ALC sets out election priorities mega-list

Document identifies 39 areas of action for incoming government

ALC sets out election priorities mega-list
ALC's Freight: Delivering Opportunity For Australia document cover


The Australian Logistics Council (ALC) has released a list of 39 priority actions for Australia’s freight logistics industry ahead of the federal election.

Freight: Delivering Opportunity For Australia sets out areas for an incoming federal government to pursue that address challenges and opportunities relevant to all modes of freight transport.

"The priorities ALC is releasing today have been identified by industry participants as critical to improving the efficiency and safety of Australia’s supply chains, and meeting a growing freight task," ALC CEO Kirk Coningham says.

"With our industry having received a bipartisan commitment to finalise the National Freight and Supply Chain Strategy [NFSCS], the first priority for whichever party wins on 18 May must be to work with state and territory governments to finalise and implement action plans that will ensure the Strategy delivers for industry.

"In that context, the priorities ALC is now putting forward will help to bolster the effectiveness of that strategy by addressing some of the long-term infrastructure, investment and regulatory issues that act as an impediment to a seamless national freight network."

Read about ALC's freight advocay heading north, here

Enhanced supply chain performance is not a niche issue, Coningham adds.

"Every individual Australian relies on freight every day, no matter where they live.

"If we are going to meet the challenges that arise from a growing population and changing consumer expectations around rapid delivery, it will be necessary to implement the sorts of reforms ALC has set out.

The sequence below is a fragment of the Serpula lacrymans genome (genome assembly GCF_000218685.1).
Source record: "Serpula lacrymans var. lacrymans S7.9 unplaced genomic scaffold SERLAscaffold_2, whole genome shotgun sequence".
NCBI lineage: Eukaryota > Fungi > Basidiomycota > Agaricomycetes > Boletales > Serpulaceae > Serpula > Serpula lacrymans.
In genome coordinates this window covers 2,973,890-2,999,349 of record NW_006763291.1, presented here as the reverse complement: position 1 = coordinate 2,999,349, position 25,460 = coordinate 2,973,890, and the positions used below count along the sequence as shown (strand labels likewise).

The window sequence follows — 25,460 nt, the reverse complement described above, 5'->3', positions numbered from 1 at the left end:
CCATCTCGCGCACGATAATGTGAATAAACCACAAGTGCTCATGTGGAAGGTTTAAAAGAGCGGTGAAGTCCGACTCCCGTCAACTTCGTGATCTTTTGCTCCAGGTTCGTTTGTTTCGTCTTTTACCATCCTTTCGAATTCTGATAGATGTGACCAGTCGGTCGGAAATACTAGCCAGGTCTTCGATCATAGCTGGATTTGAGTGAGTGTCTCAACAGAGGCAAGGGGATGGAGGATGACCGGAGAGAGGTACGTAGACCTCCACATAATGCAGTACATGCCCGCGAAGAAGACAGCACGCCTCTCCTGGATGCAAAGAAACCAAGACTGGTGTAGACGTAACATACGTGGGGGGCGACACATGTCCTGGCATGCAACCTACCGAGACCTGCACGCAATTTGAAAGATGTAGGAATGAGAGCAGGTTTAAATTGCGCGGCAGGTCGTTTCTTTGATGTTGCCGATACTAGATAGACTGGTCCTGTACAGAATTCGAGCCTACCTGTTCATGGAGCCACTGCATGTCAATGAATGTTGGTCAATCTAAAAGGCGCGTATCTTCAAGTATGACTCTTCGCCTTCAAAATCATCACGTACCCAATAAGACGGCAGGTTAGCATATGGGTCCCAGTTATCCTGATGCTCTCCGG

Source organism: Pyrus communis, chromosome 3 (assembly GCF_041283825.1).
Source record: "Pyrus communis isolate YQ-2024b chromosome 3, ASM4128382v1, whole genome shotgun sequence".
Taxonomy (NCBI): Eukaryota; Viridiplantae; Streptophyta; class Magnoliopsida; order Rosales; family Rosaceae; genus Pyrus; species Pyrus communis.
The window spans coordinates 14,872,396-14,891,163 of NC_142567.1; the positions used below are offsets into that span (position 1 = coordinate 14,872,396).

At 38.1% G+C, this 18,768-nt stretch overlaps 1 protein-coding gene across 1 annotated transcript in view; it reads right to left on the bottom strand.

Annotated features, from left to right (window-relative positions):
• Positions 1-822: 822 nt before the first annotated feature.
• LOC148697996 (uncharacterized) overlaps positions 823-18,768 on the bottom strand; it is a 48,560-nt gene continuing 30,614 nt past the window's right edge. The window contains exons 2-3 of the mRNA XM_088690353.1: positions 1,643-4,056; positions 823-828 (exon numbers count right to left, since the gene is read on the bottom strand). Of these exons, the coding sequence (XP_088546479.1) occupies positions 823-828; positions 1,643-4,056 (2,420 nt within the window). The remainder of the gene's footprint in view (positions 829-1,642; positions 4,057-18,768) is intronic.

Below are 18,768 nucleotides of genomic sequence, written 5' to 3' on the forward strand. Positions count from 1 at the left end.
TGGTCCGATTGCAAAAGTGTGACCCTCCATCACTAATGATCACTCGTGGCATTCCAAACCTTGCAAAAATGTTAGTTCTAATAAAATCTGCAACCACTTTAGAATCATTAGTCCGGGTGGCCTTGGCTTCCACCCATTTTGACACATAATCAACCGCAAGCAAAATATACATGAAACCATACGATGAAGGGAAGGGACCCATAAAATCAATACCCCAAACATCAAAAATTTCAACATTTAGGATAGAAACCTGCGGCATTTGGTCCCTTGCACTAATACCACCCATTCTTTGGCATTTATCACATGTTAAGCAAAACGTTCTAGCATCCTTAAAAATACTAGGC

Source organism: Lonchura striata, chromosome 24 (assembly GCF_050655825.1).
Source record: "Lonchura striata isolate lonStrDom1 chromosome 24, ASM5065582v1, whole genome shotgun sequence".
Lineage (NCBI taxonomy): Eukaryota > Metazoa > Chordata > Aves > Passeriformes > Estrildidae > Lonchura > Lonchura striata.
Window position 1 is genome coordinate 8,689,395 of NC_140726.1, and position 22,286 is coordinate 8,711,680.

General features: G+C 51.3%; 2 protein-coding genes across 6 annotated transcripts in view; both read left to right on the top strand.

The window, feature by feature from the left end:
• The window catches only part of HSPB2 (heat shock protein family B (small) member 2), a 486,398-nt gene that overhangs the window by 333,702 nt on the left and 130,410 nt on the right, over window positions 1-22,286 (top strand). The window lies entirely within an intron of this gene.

"The priorities that ALC has identified touch on a range of issues, including a more consistent national approach to planning and investing in freight infrastructure, enhancing the productivity of our road and rail networks through regulatory reform and strengthening our export performance through enhanced freight infrastructure in Northern Australia."

"There are also suggestions for improving the industry’s environmental performance by encouraging uptake of electric freight vehicles, ensuring the industry is able to access data that will allow more effective monitoring and measurement of supply chain performance, improving the wider community’s understanding of this industry and enhancing its ability to interact safely with freight vehicles."

The reforms "will be challenging" but are absolutely essential to securing Australia’s continued economic success and creating more liveable communities, ALC says.

"ALC will seek to work closely with all political parties in the next Parliament to secure these policy reforms, and implement a National Freight and Supply Chain Strategy that allows this industry to keep delivering for all Australians."


1. Quickly finalise and implement the National Freight and Supply Chain Strategy. This includes working with all state and territory governments to finalise action plans and put them into effect.

2. Use constitutional powers and financial leverage to ensure that any funding provided to state, territory or local government is conditional on delivering freight transport infrastructure free of operational restrictions, including curfews.

3. Require all jurisdictions to incorporate ‘freight and logistics lands’ as a distinct category in their planning instruments. To help achieve this outcome, the Australian Government should require the inclusion of such a category in planning instruments as a precondition for investing in transport infrastructure projects.

4. Only provide funding for transport infrastructure projects to jurisdictions that develop and adhere to land separation policies that appropriately zone freight, commercial, industrial and residential lands and implement policies to protect lands identified as suitable for freight purposes.

5. Adopt the ALC National Planning Principles as an example of best practice in planning and use incentive payments and other constitutional powers to secure their adoption by all jurisdictions.

6. Ensure the Freight and Supply Chain Unit at the Department of Infrastructure, Regional Development and Cities has sufficient personnel resources.

7. Prioritise the development, funding and execution of a comprehensive National Corridor Protection Strategy.